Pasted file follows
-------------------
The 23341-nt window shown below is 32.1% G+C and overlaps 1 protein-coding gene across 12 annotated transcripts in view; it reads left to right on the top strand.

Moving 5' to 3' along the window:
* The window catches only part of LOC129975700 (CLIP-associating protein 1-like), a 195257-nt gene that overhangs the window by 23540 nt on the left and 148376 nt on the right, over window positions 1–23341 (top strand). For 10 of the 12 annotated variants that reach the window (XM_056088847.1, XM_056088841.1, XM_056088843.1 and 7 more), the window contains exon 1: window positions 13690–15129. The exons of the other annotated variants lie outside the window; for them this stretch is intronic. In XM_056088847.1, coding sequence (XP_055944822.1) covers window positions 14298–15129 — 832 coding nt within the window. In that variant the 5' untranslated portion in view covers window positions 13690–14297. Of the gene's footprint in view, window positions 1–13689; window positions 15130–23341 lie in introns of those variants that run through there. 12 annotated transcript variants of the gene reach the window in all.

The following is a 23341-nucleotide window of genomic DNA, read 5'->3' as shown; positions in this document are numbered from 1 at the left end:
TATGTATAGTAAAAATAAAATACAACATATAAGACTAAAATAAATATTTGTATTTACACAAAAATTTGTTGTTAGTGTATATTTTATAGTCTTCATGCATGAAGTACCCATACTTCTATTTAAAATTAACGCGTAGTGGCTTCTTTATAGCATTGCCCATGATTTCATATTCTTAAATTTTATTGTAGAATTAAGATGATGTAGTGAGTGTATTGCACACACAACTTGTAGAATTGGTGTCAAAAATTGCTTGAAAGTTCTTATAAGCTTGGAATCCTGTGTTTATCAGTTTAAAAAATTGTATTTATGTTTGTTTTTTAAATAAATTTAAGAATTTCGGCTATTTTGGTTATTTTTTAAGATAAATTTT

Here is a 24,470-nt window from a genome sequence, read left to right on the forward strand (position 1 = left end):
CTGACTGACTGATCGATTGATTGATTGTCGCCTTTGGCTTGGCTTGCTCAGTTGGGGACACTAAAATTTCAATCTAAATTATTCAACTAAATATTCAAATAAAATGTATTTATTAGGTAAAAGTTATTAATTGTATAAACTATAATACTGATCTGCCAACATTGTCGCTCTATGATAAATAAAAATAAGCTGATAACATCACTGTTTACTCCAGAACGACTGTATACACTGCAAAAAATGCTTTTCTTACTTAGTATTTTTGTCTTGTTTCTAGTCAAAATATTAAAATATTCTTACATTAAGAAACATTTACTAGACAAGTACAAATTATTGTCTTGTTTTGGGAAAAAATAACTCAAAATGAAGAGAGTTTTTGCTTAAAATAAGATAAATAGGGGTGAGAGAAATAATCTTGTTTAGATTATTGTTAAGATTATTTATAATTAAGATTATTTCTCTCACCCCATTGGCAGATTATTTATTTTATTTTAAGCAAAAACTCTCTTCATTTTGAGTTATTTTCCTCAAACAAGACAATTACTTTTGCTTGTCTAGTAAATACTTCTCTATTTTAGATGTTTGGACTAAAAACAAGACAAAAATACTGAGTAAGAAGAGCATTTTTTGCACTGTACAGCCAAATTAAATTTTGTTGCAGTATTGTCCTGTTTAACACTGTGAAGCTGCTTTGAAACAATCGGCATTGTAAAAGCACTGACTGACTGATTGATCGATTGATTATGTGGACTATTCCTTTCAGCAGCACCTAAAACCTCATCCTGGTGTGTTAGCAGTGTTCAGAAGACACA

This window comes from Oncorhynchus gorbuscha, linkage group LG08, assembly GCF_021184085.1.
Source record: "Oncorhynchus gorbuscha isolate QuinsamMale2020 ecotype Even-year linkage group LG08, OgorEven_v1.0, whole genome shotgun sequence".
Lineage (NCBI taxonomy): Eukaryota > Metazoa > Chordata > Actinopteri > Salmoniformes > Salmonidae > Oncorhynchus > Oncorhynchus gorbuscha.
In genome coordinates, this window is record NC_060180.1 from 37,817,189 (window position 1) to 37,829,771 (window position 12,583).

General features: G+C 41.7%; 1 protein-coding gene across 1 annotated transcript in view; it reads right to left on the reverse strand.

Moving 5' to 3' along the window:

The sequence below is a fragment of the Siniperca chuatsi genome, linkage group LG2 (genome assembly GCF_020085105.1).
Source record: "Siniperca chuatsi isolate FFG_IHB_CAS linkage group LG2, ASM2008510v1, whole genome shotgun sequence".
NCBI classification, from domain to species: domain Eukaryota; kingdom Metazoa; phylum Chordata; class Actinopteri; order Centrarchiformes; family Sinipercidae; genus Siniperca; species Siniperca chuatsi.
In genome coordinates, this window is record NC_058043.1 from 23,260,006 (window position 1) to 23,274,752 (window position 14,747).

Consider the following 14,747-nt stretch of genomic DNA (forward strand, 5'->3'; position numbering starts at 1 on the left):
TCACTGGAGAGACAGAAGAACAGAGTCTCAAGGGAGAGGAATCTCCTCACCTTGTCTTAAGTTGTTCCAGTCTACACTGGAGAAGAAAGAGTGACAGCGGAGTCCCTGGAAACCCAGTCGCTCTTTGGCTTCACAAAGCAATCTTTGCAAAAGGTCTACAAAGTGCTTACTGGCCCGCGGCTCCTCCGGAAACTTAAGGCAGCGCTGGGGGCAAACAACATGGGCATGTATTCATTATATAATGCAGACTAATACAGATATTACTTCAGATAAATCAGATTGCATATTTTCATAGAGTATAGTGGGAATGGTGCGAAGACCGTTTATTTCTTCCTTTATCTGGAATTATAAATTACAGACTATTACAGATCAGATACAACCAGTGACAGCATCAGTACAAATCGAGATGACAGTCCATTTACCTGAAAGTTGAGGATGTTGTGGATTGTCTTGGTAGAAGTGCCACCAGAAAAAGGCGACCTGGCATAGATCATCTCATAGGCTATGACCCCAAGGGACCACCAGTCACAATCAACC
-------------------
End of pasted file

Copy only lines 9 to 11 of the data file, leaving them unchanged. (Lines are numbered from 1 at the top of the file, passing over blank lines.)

Source record: "Oncorhynchus gorbuscha isolate QuinsamMale2020 ecotype Even-year linkage group LG08, OgorEven_v1.0, whole genome shotgun sequence".
Lineage (NCBI taxonomy): Eukaryota > Metazoa > Chordata > Actinopteri > Salmoniformes > Salmonidae > Oncorhynchus > Oncorhynchus gorbuscha.
In genome coordinates, this window is record NC_060180.1 from 37,817,189 (window position 1) to 37,829,771 (window position 12,583).